This division of power between London and Australia at the turn of the century set the tone of history where those in influence have not necessarily acted in the best interests of Australia, a theme that returns a number of times in Australian history as we will see.

One such example in the early 20th Century was upon the British Liberal-Imperialist Ronald Munro-Ferguson’s appointment as Governor General in 1914. Munro-Ferguson sort a return to the traditional London-Colony relationship, where Australian politicians were beginning to have their own regional security concerns.

Britain prior to the First World War began pulling its ships back to Britain leaving Australia vulnerable. Nevertheless when war broke out on the European Continent, the Australian Government loyally sent troops who were unnecessarily put in harm’s way by British Generals, Gallipoli being a good example.

Munro-Ferguson saw himself first as a British agent to promote the War effort rather than just a representative of the Crown. He personally assisted Australian Prime Minister Billy Hughes at the time in his attempt to introduce conscription. When the referendum failed and Hughes was expelled from the Labor party, Munro-Ferguson saw this as a disaster for the British war effort and allowed Hughes to stay on as a minority supported prime minister and form a new party on a “win the war” platform[v].

Some of Britain’s Dominions sort a change in their status after the sacrifices made during the first World War[vi] and a series of Imperial conferences were held in London where the Balfour Declaration of 1926 was agreed to. The declaration agreed that the United kingdom and the Dominions were to be considered autonomous communities within the British Empire with equal status.

They would not in any way be subordinate to one another in domestic or external affairs, however they would be united in their continued allegiance to the Crown. It was only after the Royal and Parliamentary Titles Act, 1927 was passed by the British Parliament that the Australian cabinet could directly advise the Sovereign on the choice of Governor General, thus ensuring his independence in office from British interests[vii].

However political events in Queensland in 1975 showed that the British Government still exercised influence over state matters in Australia. Sir Colin Hannah, the Governor of Queensland at the time was critical of the Whitlam Federal Government. The British Government had considered dismissing him from office, but due to the dismissal of the Whitlam Government by Sir John Kerr this seemed simply not practical to do[viii]. The then Queensland Premier Sir Joh Bjelke-Petersen sought another term of Governor for Sir Colin.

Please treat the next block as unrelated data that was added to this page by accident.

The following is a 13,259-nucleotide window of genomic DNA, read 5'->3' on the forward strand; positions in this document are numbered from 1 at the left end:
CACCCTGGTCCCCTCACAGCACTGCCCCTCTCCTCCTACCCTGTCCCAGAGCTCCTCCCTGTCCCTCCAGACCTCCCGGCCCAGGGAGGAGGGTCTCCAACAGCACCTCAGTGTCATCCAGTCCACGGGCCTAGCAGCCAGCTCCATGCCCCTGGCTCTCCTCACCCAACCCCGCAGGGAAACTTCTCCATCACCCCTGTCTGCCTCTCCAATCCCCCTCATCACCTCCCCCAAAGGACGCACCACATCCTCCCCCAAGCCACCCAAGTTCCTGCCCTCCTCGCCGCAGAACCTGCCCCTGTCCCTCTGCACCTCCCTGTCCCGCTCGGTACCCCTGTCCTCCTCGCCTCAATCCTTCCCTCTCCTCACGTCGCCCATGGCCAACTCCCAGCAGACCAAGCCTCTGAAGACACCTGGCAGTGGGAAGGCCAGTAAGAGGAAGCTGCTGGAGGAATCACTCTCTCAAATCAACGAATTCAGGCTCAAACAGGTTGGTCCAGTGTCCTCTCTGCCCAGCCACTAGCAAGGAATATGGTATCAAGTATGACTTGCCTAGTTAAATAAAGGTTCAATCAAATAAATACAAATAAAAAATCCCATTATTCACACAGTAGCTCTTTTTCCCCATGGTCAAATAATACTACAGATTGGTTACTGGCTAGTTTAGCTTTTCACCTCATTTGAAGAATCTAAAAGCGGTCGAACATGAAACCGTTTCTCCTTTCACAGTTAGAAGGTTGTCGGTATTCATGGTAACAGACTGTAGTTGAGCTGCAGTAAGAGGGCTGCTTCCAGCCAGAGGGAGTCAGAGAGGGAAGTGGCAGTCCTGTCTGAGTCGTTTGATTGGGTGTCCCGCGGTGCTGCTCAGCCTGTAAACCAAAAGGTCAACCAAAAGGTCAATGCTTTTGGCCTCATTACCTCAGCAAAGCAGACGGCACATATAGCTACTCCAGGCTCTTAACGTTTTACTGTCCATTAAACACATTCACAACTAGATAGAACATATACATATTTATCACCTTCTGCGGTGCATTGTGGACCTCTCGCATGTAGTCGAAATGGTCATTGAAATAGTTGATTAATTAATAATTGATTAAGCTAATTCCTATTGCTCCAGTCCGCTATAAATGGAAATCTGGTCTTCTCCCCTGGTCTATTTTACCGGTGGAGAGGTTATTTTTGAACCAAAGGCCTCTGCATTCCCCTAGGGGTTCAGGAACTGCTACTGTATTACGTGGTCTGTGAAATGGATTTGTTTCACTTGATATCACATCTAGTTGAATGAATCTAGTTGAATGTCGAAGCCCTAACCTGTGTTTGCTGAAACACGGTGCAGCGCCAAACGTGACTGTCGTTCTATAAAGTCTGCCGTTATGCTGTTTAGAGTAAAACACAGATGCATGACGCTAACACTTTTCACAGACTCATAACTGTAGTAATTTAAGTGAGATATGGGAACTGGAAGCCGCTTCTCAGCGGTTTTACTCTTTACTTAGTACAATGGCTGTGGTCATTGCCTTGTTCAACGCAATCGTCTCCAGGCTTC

However the British Government advised the Queen that his should not be granted another term.  This situation made all state Premiers in Australia realize that they were not advising the Queen through the British Government as they believed, and that it was the British Government that was actually advising the Queen.

The constitutional crisis helped build up determination by the New South Wales Premier Neville Wran to take unilateral action by legislating to stop the ability of parties to appeal to the Privy Council. Wran also wanted the Queen to be required to act on the advice of State Ministers in appointing a State Governor[ix], but the British Foreign Secretary at the time at the behest of the Palace indicated that he would advise the Queen to withhold Royal Assent to such Bills.

The Palace resisted the notion that states could advise the Queen directly due to the concern that this could place the Queen in the invidious position of receiving conflicting advice from state and Commonwealth ministers[x]. Many different concepts were proposed, but rejected by either the States, Commonwealth, British Government, or the Palace. The matter had also grown into a “states rights” issue, where states did not want to concede more power to the Commonwealth.

It was only when the New South Wales Solicitor General Mary Gaudron was in London for a Privy Council appeal that the issue was resolved with the British Foreign Office. Gaudron convinced the British to open up direct channels of communication to the States[xi]. These arguments finally received the recognition that Australia was an independent country. Such a precedent was established in Nigeria some years earlier, until Nigeria was proclaimed a republic, and the proposal was put up to the Palace.